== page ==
# Reduction using sodium borohydride

When we react a ketone with NaBH4, it reduces to alcohol. I coudn't understand the mechanism of this reaction. The first step in my text book states that the hydrogen from NaBH4 attacts the carbonyl carbon. I didnt't understand why this happens. Specifically, I coudn't understand why the Boron didnt attack oxygen instead.

• For starters, the formal charges should provide a good hint as to how the reaction proceeds. – Zhe Nov 5 '18 at 22:50

Sodium borohydride is a complex unit made from the let's call it molecule $$\ce{BH3}$$ and the salt $$\ce{NaH}$$. Group 3 compounds like boron only have what we call an electron sextett instead of an octett. That makes them good Lewis acids, hence they tend to react with Lewis bases to form adducts. A famous example is the $$\ce{H3B-NH3}$$ adduct. In your example the hydride anion $$\ce{H^-}$$ is the Lewis base that forms an adduct with $$\ce{BH3}$$ to give $$\ce{Na[BH4]}$$. This means that at least one $$\ce{H}$$ in $$\ce{[BH4]^-}$$ can be somewhat easily removed again. The others tend to react as well but let's just call the $$\ce{BH3}$$ unit a stable molecule and assume it's a combination of $$\ce{BH3}$$ and $$\ce{NaH}$$. It's just a good way to store this hydride-anion so that it can be easily removed again. So once it sees your carbonyl group that has a positive partial charge on the carbonyl carbon (as the more electronegative oxygen pulls the electrons closer to itself) it can attack there as nucleophile. As you drew it already the double bond will turn to a single bond giving a negative charge on the oxygen.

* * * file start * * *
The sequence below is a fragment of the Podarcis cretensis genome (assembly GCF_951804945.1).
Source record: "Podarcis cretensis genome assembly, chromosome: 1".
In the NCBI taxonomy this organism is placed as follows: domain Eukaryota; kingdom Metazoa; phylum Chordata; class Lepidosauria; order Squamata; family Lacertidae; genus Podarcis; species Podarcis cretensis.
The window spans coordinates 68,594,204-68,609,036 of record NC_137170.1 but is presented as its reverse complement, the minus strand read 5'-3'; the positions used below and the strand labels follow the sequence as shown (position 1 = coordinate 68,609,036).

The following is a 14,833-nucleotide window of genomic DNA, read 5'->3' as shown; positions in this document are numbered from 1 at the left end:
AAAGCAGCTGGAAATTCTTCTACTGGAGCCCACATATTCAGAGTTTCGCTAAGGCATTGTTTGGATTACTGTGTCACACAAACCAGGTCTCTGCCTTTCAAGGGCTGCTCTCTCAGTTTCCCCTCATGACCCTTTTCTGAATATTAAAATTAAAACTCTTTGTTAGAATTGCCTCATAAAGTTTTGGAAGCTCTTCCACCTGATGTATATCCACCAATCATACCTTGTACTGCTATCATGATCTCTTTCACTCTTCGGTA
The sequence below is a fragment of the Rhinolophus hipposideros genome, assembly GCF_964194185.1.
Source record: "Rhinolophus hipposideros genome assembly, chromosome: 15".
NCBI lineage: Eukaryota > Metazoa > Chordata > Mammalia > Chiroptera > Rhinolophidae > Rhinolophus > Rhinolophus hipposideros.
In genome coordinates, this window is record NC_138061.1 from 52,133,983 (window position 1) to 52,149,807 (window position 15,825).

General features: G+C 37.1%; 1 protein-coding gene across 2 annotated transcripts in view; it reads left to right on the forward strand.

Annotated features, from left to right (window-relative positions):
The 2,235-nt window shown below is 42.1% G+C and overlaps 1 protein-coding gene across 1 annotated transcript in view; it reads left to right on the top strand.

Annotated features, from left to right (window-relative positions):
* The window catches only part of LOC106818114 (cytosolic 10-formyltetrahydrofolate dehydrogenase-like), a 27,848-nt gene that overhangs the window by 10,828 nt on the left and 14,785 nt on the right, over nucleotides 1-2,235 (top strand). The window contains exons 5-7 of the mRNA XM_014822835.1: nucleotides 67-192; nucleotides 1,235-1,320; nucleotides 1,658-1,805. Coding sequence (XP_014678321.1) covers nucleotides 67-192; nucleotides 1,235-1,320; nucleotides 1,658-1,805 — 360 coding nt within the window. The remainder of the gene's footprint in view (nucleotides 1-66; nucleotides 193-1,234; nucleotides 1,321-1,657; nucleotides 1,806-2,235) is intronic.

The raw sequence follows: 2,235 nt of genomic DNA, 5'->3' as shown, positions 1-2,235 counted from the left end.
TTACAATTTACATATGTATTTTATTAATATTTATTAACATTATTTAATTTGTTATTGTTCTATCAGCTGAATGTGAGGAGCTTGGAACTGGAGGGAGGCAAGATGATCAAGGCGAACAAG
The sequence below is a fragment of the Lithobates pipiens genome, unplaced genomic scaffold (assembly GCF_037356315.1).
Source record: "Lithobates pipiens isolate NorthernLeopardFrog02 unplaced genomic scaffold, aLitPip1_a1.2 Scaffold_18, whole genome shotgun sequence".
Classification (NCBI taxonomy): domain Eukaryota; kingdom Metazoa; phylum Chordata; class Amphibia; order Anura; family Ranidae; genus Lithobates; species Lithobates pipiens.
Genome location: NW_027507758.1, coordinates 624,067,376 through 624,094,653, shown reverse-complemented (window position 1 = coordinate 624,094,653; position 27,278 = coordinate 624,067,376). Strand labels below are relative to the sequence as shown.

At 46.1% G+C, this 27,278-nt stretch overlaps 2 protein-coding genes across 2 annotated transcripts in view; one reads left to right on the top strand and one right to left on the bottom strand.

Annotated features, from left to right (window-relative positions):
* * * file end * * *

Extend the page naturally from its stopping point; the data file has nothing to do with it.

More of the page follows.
Next you have to assume that $$\ce{B}$$ and $$\ce{O}$$ form quite stable bonds, hence the formation of a $$\ce{B-O}$$ bond is somewhat favored. And of course once the hydride ion is at the carbon we end up with an electron sextett on the boron again. Therefore it's the same thing, the carbonyl oxygen with an extra negative charge behaves like a strong Lewis-base again forming an adduct with the $$\ce{BH3}$$ unit.